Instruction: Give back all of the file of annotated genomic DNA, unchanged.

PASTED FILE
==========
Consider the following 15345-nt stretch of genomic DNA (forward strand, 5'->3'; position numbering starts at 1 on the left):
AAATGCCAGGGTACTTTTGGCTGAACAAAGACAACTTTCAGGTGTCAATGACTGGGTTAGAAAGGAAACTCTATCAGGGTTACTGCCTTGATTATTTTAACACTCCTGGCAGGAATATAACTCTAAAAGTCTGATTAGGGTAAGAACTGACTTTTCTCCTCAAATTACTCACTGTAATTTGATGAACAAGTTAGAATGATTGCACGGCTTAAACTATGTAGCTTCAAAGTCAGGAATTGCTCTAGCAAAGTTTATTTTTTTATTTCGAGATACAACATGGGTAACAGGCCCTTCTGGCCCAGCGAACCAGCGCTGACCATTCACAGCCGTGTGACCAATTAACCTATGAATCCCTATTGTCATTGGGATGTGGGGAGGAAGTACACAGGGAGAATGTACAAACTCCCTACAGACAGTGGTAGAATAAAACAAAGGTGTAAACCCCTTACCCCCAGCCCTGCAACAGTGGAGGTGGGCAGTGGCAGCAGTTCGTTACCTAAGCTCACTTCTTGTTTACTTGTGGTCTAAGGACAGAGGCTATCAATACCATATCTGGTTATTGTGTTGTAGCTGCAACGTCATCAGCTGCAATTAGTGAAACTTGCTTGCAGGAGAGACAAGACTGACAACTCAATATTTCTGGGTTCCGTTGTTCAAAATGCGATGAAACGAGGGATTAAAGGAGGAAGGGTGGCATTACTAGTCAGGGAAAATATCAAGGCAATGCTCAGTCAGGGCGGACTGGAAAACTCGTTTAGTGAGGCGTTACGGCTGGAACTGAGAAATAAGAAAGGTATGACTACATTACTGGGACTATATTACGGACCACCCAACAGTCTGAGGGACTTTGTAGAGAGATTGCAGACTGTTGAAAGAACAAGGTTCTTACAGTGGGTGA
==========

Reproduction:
Consider the following 15345-nt stretch of genomic DNA (forward strand, 5'->3'; position numbering starts at 1 on the left):
AAATGCCAGGGTACTTTTGGCTGAACAAAGACAACTTTCAGGTGTCAATGACTGGGTTAGAAAGGAAACTCTATCAGGGTTACTGCCTTGATTATTTTAACACTCCTGGCAGGAATATAACTCTAAAAGTCTGATTAGGGTAAGAACTGACTTTTCTCCTCAAATTACTCACTGTAATTTGATGAACAAGTTAGAATGATTGCACGGCTTAAACTATGTAGCTTCAAAGTCAGGAATTGCTCTAGCAAAGTTTATTTTTTTATTTCGAGATACAACATGGGTAACAGGCCCTTCTGGCCCAGCGAACCAGCGCTGACCATTCACAGCCGTGTGACCAATTAACCTATGAATCCCTATTGTCATTGGGATGTGGGGAGGAAGTACACAGGGAGAATGTACAAACTCCCTACAGACAGTGGTAGAATAAAACAAAGGTGTAAACCCCTTACCCCCAGCCCTGCAACAGTGGAGGTGGGCAGTGGCAGCAGTTCGTTACCTAAGCTCACTTCTTGTTTACTTGTGGTCTAAGGACAGAGGCTATCAATACCATATCTGGTTATTGTGTTGTAGCTGCAACGTCATCAGCTGCAATTAGTGAAACTTGCTTGCAGGAGAGACAAGACTGACAACTCAATATTTCTGGGTTCCGTTGTTCAAAATGCGATGAAACGAGGGATTAAAGGAGGAAGGGTGGCATTACTAGTCAGGGAAAATATCAAGGCAATGCTCAGTCAGGGCGGACTGGAAAACTCGTTTAGTGAGGCGTTACGGCTGGAACTGAGAAATAAGAAAGGTATGACTACATTACTGGGACTATATTACGGACCACCCAACAGTCTGAGGGACTTTGTAGAGAGATTGCAGACTGTTGAAAGAACAAGGTTCTTACAGTGGGTGA